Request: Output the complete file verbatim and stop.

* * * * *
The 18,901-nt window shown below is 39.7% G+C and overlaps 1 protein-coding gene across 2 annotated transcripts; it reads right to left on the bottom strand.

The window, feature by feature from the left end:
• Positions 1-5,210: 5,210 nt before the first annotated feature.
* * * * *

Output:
The 18,901-nt window shown below is 39.7% G+C and overlaps 1 protein-coding gene across 2 annotated transcripts; it reads right to left on the bottom strand.

The window, feature by feature from the left end:
• Positions 1-5,210: 5,210 nt before the first annotated feature.